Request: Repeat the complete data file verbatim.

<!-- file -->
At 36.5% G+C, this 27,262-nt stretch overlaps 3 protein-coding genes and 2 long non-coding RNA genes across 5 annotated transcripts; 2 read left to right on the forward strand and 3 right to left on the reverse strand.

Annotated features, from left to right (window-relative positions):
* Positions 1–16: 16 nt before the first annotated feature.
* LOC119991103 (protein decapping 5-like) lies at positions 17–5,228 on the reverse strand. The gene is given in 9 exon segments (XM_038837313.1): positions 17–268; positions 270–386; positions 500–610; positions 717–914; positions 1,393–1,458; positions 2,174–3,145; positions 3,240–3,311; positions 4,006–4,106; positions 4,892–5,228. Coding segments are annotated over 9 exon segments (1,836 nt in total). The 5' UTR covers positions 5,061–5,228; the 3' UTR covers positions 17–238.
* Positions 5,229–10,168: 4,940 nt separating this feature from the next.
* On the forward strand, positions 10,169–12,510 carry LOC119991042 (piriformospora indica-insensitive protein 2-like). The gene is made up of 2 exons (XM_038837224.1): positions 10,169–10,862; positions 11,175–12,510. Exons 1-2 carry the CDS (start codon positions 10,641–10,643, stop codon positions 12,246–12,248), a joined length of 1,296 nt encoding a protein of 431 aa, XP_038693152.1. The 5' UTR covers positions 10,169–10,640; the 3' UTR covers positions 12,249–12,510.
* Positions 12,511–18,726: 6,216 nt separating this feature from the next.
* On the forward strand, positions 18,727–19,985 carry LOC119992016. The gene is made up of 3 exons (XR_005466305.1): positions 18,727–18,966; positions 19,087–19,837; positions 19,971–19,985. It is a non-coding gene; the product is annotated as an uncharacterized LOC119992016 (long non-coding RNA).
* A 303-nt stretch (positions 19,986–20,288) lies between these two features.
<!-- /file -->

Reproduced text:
At 36.5% G+C, this 27,262-nt stretch overlaps 3 protein-coding genes and 2 long non-coding RNA genes across 5 annotated transcripts; 2 read left to right on the forward strand and 3 right to left on the reverse strand.

Annotated features, from left to right (window-relative positions):
* Positions 1–16: 16 nt before the first annotated feature.
* LOC119991103 (protein decapping 5-like) lies at positions 17–5,228 on the reverse strand. The gene is given in 9 exon segments (XM_038837313.1): positions 17–268; positions 270–386; positions 500–610; positions 717–914; positions 1,393–1,458; positions 2,174–3,145; positions 3,240–3,311; positions 4,006–4,106; positions 4,892–5,228. Coding segments are annotated over 9 exon segments (1,836 nt in total). The 5' UTR covers positions 5,061–5,228; the 3' UTR covers positions 17–238.
* Positions 5,229–10,168: 4,940 nt separating this feature from the next.
* On the forward strand, positions 10,169–12,510 carry LOC119991042 (piriformospora indica-insensitive protein 2-like). The gene is made up of 2 exons (XM_038837224.1): positions 10,169–10,862; positions 11,175–12,510. Exons 1-2 carry the CDS (start codon positions 10,641–10,643, stop codon positions 12,246–12,248), a joined length of 1,296 nt encoding a protein of 431 aa, XP_038693152.1. The 5' UTR covers positions 10,169–10,640; the 3' UTR covers positions 12,249–12,510.
* Positions 12,511–18,726: 6,216 nt separating this feature from the next.
* On the forward strand, positions 18,727–19,985 carry LOC119992016. The gene is made up of 3 exons (XR_005466305.1): positions 18,727–18,966; positions 19,087–19,837; positions 19,971–19,985. It is a non-coding gene; the product is annotated as an uncharacterized LOC119992016 (long non-coding RNA).
* A 303-nt stretch (positions 19,986–20,288) lies between these two features.